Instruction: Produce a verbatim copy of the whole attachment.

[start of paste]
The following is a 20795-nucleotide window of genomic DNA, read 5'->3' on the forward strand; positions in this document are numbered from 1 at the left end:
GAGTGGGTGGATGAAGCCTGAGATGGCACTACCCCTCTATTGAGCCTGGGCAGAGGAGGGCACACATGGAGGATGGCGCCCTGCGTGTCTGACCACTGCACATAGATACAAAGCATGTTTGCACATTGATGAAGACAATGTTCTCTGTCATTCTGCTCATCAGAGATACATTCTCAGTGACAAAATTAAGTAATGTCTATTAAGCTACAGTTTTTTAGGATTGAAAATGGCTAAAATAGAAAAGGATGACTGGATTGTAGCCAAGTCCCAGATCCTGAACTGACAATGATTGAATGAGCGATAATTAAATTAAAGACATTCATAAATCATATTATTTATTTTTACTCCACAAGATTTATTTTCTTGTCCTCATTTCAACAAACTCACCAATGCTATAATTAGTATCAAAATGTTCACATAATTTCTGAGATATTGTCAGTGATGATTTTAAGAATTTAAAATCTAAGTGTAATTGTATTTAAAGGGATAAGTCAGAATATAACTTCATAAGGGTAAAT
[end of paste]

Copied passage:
The following is a 20795-nucleotide window of genomic DNA, read 5'->3' on the forward strand; positions in this document are numbered from 1 at the left end:
GAGTGGGTGGATGAAGCCTGAGATGGCACTACCCCTCTATTGAGCCTGGGCAGAGGAGGGCACACATGGAGGATGGCGCCCTGCGTGTCTGACCACTGCACATAGATACAAAGCATGTTTGCACATTGATGAAGACAATGTTCTCTGTCATTCTGCTCATCAGAGATACATTCTCAGTGACAAAATTAAGTAATGTCTATTAAGCTACAGTTTTTTAGGATTGAAAATGGCTAAAATAGAAAAGGATGACTGGATTGTAGCCAAGTCCCAGATCCTGAACTGACAATGATTGAATGAGCGATAATTAAATTAAAGACATTCATAAATCATATTATTTATTTTTACTCCACAAGATTTATTTTCTTGTCCTCATTTCAACAAACTCACCAATGCTATAATTAGTATCAAAATGTTCACATAATTTCTGAGATATTGTCAGTGATGATTTTAAGAATTTAAAATCTAAGTGTAATTGTATTTAAAGGGATAAGTCAGAATATAACTTCATAAGGGTAAAT